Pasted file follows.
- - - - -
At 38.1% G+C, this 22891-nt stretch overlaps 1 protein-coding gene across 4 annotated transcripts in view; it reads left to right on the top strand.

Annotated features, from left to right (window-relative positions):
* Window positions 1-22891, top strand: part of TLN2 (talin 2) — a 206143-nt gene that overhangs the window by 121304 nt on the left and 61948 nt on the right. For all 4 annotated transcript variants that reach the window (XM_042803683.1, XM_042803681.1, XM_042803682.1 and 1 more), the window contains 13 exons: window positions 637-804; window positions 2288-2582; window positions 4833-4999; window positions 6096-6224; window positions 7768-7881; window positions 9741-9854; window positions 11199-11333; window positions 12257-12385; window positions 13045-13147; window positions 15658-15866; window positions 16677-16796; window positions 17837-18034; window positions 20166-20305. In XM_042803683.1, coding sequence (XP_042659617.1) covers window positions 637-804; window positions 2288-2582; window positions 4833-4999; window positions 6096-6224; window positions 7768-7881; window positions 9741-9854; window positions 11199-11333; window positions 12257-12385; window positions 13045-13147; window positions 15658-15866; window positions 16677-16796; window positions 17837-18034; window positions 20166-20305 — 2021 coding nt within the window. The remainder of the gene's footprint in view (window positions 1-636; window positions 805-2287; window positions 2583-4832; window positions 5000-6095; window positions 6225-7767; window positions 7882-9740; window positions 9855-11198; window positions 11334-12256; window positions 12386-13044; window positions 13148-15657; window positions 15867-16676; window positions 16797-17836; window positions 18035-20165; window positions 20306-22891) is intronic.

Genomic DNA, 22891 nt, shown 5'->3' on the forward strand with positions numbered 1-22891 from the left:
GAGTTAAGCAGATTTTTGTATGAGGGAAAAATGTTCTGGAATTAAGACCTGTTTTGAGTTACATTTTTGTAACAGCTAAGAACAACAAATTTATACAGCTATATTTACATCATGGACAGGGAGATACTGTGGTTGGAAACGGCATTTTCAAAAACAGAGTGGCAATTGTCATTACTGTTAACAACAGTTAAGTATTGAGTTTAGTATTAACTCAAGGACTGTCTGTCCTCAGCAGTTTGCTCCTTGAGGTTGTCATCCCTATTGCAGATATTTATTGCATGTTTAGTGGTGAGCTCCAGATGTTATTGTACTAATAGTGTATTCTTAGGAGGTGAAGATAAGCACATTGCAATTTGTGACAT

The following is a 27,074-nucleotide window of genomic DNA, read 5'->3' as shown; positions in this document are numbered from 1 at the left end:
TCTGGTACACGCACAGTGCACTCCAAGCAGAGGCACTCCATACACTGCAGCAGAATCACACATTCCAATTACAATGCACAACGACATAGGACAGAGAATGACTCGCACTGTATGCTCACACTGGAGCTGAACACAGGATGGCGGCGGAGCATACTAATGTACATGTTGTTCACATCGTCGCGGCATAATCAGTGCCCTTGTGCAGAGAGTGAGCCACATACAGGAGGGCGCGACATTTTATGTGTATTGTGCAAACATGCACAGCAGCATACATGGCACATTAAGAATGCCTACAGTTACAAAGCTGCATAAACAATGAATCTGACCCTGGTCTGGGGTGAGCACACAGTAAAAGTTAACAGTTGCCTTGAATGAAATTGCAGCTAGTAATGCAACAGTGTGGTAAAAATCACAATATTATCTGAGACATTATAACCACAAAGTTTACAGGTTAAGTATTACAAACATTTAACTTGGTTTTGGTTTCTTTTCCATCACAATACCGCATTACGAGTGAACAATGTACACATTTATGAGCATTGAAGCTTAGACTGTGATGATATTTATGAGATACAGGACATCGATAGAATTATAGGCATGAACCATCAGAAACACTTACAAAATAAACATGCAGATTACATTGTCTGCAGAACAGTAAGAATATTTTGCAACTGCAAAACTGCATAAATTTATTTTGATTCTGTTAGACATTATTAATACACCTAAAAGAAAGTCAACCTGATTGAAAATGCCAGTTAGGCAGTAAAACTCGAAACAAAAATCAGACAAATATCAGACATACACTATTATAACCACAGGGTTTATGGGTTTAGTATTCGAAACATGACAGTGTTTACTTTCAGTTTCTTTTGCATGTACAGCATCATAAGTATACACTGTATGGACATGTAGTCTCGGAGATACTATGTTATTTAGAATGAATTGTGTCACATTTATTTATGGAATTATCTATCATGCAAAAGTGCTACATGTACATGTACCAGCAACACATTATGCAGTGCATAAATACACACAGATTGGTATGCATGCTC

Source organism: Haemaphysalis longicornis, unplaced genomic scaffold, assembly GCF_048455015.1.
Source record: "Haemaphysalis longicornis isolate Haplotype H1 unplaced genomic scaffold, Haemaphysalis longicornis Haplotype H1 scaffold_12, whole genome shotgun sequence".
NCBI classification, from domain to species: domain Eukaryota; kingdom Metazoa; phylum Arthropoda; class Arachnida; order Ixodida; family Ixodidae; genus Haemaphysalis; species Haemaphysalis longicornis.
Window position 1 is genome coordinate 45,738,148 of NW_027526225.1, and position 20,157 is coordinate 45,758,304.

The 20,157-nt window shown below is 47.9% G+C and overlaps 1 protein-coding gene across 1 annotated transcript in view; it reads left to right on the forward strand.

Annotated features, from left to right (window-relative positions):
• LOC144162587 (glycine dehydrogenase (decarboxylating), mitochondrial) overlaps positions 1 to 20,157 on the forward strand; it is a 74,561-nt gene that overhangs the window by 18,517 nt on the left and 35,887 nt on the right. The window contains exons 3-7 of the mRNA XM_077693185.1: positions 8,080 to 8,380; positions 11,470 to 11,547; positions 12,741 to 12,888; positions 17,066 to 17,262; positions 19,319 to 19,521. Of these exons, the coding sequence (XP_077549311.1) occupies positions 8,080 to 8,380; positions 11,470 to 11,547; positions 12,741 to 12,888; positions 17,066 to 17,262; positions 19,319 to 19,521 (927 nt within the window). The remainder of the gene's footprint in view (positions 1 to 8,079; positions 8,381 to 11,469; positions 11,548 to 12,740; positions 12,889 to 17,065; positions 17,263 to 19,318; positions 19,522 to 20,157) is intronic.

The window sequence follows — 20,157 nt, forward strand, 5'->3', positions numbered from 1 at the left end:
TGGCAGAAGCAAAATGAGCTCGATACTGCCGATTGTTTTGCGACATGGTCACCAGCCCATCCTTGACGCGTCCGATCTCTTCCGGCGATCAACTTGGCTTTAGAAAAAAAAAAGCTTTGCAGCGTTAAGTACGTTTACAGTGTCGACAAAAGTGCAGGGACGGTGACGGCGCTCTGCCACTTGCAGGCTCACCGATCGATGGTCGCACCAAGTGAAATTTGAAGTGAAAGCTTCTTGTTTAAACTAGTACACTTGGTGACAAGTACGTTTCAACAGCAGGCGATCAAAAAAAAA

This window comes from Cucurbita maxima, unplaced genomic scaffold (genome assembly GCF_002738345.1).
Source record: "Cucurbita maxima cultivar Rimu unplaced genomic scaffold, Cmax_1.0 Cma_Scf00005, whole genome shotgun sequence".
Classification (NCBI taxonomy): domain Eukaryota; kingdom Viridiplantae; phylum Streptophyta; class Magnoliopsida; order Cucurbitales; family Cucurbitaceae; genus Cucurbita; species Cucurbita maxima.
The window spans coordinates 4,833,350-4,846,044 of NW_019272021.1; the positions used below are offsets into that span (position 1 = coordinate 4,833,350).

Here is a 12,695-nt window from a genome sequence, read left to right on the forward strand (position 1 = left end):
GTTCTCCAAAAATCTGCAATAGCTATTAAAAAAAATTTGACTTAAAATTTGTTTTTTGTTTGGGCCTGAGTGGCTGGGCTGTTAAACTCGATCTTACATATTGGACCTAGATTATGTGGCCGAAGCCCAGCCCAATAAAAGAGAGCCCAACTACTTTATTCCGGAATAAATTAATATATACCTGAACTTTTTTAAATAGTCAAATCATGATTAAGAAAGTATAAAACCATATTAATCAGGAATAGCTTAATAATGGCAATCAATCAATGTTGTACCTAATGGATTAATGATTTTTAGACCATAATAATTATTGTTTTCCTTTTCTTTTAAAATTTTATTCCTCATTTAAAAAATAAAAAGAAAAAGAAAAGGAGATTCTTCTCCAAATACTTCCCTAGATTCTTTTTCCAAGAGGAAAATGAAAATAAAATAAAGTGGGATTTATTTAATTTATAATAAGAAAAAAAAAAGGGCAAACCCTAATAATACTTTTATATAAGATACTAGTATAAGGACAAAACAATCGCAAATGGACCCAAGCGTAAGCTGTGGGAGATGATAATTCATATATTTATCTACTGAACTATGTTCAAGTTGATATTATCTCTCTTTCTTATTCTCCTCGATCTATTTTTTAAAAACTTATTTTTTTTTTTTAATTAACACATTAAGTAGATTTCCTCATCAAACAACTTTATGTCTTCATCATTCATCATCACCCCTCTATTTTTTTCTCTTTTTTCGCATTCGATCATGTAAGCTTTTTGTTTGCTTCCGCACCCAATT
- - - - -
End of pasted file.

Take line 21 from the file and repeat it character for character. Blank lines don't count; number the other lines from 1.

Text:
Here is a 12,695-nt window from a genome sequence, read left to right on the forward strand (position 1 = left end):